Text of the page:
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OUT OF AFRICA
Sweeping romantic classic
A review by JAMES SOUTHALL
Music composed by
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Album running time
Album cover copyright (c) 1997 Varese Sarabande Records.; review copyright (c) 2008 James Southall.
Sydney Pollack's classic romantic weepie Out of Africa was one of 1985's most popular films, audiences really falling for Meryl Streep and Robert Redford as Karen Blixen and Denys Hatton, whose complicated early 20th century relationship in Kenya formed the basis of Blixen's popular memoir. The film won seven Oscars - including Best Picture and Best Director - and the fourth of Barry's five Academy Awards. Pollack's previous six films had been scored by Dave Grusin, so it was a little surprising to find Barry on board (perhaps Grusin couldn't do the film due to other commitments), but he was the perfect choice - he was the master of scoring romantic tales like this.
Pollack had wanted the composer to base his score around indigenous African music, which seems truly daft if you've actually seen the film, but Barry was quick to persuade him that the right approach wasn't to score the stunning scenery (which speaks for itself) but the feelings of the two protagonists. His main theme ("I Had a Farm") is a romantic classic, one of the most frequently-recorded pieces in film music history, and not without reason. It seems to sweep majestically, like a great bird soaring over an endless expanse of beauty.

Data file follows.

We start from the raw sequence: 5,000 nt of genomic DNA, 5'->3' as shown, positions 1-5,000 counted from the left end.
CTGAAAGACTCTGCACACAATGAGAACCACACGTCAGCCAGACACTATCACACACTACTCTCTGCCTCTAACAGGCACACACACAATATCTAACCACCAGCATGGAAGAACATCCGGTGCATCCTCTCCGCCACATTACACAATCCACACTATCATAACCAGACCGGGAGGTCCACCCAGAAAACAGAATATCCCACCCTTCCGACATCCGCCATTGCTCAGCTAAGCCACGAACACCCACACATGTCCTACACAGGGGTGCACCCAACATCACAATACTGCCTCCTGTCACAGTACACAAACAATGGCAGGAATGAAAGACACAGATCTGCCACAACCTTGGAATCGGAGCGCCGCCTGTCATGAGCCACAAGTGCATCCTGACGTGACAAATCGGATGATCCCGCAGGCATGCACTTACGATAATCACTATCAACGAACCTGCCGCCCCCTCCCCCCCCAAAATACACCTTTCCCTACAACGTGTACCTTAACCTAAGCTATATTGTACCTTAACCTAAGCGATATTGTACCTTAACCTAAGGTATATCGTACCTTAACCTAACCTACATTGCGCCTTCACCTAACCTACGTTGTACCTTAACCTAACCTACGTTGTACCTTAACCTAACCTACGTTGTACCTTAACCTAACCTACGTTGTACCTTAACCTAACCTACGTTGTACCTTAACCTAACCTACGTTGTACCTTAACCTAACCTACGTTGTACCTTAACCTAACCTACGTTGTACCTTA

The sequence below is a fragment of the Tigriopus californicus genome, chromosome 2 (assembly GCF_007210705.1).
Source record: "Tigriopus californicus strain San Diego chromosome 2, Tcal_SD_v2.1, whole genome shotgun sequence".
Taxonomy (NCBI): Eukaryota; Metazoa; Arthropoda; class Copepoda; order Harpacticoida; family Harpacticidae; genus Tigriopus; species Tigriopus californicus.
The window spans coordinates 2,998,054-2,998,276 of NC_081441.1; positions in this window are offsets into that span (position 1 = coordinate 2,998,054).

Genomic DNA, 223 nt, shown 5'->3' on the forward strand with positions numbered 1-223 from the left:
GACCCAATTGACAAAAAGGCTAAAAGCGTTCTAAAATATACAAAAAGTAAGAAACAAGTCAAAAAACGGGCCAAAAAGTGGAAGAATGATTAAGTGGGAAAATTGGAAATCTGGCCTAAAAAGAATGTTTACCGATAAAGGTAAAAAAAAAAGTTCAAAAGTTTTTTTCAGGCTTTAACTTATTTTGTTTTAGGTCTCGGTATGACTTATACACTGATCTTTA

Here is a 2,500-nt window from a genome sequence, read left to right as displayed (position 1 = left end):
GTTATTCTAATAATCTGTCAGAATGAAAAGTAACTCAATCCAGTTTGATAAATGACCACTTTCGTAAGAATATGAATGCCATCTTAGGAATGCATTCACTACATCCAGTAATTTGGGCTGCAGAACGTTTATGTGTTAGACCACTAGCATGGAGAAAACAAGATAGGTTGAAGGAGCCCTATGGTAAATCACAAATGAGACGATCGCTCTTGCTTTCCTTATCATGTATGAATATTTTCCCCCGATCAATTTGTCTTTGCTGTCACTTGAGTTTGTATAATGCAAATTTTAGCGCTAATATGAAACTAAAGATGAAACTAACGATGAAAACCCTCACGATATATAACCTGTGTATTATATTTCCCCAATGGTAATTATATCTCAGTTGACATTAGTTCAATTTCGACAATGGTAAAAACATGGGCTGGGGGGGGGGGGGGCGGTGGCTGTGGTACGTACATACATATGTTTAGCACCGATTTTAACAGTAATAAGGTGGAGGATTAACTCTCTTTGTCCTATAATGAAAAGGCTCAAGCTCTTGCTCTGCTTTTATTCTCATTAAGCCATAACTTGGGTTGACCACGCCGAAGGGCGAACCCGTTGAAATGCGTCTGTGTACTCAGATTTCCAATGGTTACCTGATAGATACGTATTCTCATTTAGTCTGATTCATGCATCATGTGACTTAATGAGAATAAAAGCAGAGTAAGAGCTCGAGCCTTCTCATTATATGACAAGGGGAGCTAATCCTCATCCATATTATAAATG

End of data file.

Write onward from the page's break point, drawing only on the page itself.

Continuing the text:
The first of the film's love themes is introduced in "Alone on the Farm", a beautiful melody for flute; the next comes in "Karen and Denys", a fuller orchestral piece with all the trademark romantic beauty we have come to associate with Barry's music; and the third is introduced in "Have You Got a Story For Me?", a stunning piano theme enough to melt any heart. Only Barry would bless a film with three such outstanding love themes, any of which would stand out in most composers' careers. Perhaps the finest presentation of any of them comes in "I'm Better At Hello", with the flute theme receiving a stunning treatment.
The thematic material doesn't stop there, though - "Karen's Journey Starts" presents another truly soaring piece, before turning into what is the score's only real concession to local elements, for the percussion-dominated second half. The film's most famous sequence also receives its finest piece of music, with "Flying Over Africa" presenting a version of the main theme accompanied by an ethereal chorus. Out of Africa is one of Barry's most beautiful scores. This re-recording from Varese Sarabande features the Royal Scottish National Orchestra conducted by Joel McNeely and is note-perfect, featuring a wonderful recording quality. (And the front cover is surely the most beautiful to have graced any soundtrack album.) It's therefore my recording of choice - the original has surprisingly poor sound for a 1985 recording, though it does have a vocal version of one of the love themes, "The Music of Goodbye". An essential release.